LONE JACK AGAIN
The following appears in the Holden Enterprise:

Ossawatomie, Kas., April 21.-Some kind friend has mailed me copies of
your paper containing “War Reminiscences.”  The author, in speaking of the
battle of Lone Jack, says:

“I do not arrogate to myself the abilities of a commander, nor never did, but
I really do think the battle of Lone Jack, on both sides, was poorly
managed.  The very first thing, Foster was to blame for going into a scrape
which [sic] could promise disaster only.  After he was there he did not make
so many blunders; his fatal blunder was ever going into the fight.  No good
general would have gone there and took the position he took with the odds
against him that he knew the confederates possessed.  Many good
positions could easily have been selected, but he made no choice whatever,
simply marched into the heart of the confederate camp and fell to sleep in a
lane or street.”

The facts are, that when Maj. Foster left Lexington with 740 men on the
morning of August 15, 1862, he went out to fight wherever he could find it –
a force of men about his own numbers, that had captured Independence
about one week before that date, and was commanded as I understood, at
that time, by Col. Coffey [sic], who at one time was aresident of Miami
county, Kansas.  At that time the writer was first lieutenant of Co. A,
Neugent’s battalion, and upon the death of Capt Wm. A. Long at Lone Jack,
was commissioned as captain of said company.  About sundown, August
14, I was ordered to report to Col. Houston of the Seventh Missouri cavalry,
who was at that time in command of the post.  He instructed me to take
forty men of my own company and sixty men belonging to the enrolled
militia, and to proceed at once in the direction of Dover or Berlin, and to find
and fight Maj. Joe Shelby at all risks.  Before we parted he informed me that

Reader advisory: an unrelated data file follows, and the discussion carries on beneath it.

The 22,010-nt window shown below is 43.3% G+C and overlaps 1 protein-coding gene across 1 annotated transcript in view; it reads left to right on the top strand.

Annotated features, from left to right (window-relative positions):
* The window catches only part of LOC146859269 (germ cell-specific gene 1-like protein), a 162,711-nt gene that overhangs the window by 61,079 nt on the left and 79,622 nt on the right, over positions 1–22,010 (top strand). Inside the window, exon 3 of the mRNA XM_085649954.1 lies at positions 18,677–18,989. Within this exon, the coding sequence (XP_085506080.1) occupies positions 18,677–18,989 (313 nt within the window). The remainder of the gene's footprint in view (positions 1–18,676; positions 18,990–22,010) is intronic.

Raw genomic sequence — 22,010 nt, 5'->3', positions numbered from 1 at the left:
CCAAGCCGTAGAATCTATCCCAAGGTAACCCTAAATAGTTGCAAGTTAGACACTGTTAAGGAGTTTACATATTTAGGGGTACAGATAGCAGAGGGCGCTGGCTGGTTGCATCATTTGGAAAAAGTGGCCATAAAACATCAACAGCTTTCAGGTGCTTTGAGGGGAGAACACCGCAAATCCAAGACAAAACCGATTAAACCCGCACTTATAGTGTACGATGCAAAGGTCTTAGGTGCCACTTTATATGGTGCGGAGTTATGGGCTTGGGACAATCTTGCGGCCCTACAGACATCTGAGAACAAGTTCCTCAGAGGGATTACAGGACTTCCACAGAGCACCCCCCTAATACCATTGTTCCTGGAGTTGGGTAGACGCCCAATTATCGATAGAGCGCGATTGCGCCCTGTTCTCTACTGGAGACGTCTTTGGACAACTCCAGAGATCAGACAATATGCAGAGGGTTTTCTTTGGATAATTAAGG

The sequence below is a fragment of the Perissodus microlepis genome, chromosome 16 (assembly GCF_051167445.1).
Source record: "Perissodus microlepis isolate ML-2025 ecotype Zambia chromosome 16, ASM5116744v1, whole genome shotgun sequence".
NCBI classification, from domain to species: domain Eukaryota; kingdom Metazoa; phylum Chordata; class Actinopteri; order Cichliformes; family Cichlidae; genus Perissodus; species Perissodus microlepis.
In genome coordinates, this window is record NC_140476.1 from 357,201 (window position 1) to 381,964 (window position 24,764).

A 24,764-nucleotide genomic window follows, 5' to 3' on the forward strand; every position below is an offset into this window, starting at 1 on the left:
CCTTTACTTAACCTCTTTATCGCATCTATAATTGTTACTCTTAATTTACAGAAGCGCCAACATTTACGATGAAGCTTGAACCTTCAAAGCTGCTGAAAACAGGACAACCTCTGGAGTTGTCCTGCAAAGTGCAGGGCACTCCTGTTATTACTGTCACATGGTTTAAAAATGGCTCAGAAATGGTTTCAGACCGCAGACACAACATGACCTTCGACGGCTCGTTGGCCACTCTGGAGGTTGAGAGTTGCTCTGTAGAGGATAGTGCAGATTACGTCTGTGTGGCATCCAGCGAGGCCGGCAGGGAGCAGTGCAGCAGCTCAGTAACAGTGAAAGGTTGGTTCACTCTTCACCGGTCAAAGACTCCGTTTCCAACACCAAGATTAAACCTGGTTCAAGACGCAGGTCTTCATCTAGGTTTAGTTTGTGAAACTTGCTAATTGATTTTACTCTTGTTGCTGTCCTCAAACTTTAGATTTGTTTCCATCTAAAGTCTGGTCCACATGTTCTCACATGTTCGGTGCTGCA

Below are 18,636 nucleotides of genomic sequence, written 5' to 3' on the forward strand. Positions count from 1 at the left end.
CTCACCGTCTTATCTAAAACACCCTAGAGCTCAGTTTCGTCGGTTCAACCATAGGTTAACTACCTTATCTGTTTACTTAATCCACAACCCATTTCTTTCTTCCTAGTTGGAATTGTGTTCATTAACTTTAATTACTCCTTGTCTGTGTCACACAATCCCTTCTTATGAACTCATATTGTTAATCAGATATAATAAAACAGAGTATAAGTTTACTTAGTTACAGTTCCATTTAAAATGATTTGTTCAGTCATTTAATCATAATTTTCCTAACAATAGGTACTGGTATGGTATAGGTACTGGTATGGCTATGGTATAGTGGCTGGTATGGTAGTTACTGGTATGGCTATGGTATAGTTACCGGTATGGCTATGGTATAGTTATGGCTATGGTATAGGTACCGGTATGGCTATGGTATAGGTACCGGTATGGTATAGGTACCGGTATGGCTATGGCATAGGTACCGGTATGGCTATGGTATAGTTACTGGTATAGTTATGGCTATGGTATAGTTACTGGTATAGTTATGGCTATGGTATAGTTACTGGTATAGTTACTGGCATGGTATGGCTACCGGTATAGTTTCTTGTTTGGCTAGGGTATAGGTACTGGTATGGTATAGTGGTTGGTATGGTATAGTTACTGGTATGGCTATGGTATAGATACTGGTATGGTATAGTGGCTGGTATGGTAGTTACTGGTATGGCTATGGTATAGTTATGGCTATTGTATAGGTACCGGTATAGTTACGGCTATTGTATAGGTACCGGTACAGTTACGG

early in the morning his command would start to fight Col. Coffey, who had
about 1,000 men, and was supposed to be near Pleasant Hill or Lone Jack,
and that my object must be to prevent Joe Shelby from joining Col. Coffey’s
force.  I did not find Shelby, and returned to Lexington in the middle of the
afternoon next day.

Our camp was nearly deserted; the men under command of Maj. Foster had
left in the early part of the morning to find and to fight the confederate
forces.

Two steamboats were tied up at the river, it not being considered safe for
them to proceed to Leavenworth without an escort, and I was instructed to
be on board at 5 o’clock that evening with my party of men and escort them
to their destination.  The boys all put on their best uniform, and had made up
their minds to have a good old time at Kansas City and Leavenworth.  At the
appointed time I reported to Col. Houston for orders, and at 7 o’clock p.m.
was instructed to follow Maj. Foster’s command, find it and recall it without
bringing on an engagement.  I was informed that a dispatch had just been
received from Col. Fitz Henry Warren of the First Iowa cavalry to the effect
that parts of four regiments of confederates were marching north and would
camp on a stream called Deepwater (or Blackwater) that night.

Col. Houston thought that these fragments of regiments would form a
junction with Col. Coffey, and whip or perhaps capture the whole of Foster’s
command, should he attempt to bring on an engagement.  Foster, he
remarked, had gone out to fight a force a little larger than his own, but that it
was not as well armed.  He impressed upon me the importance of reaching
Foster’s command as soon as possible, and of recalling it.

Just as I was about to march the major of the Seventh Missouri cavalry
reported to me and informed me that by Col. Houston’s orders he would go
along with me and assume command of Foster’s force, if necessary, after
we should reach it.

Between daylight and sunrise we had reached a point about a mile west of
Chapel Hill.  An old man named Robert Shores was just going out of his
house to get a pail of water; I halted him for a moment, and asked him what
time our troops had passed his place last night, and if he knew where they
camped.  While he was answering my hasty questions I heard the boom of
artillery some ten or twelve miles away.  The confederate forces had
concentrated at Lone Jack, and the gallant force of Foster was fighting three
times its number.  I was too late.  The night before the general battle Foster
had met near Lone Jack the force he was sent out to meet.  He fought them
and scattered them, and lay down to sleep in the streets of Lone Jack, not
knowing or dreaming that there was another organized enemy within 100 or
more miles.

Rueben Smith

Missouri Republican, St. Louis, Missouri, May 15, 1886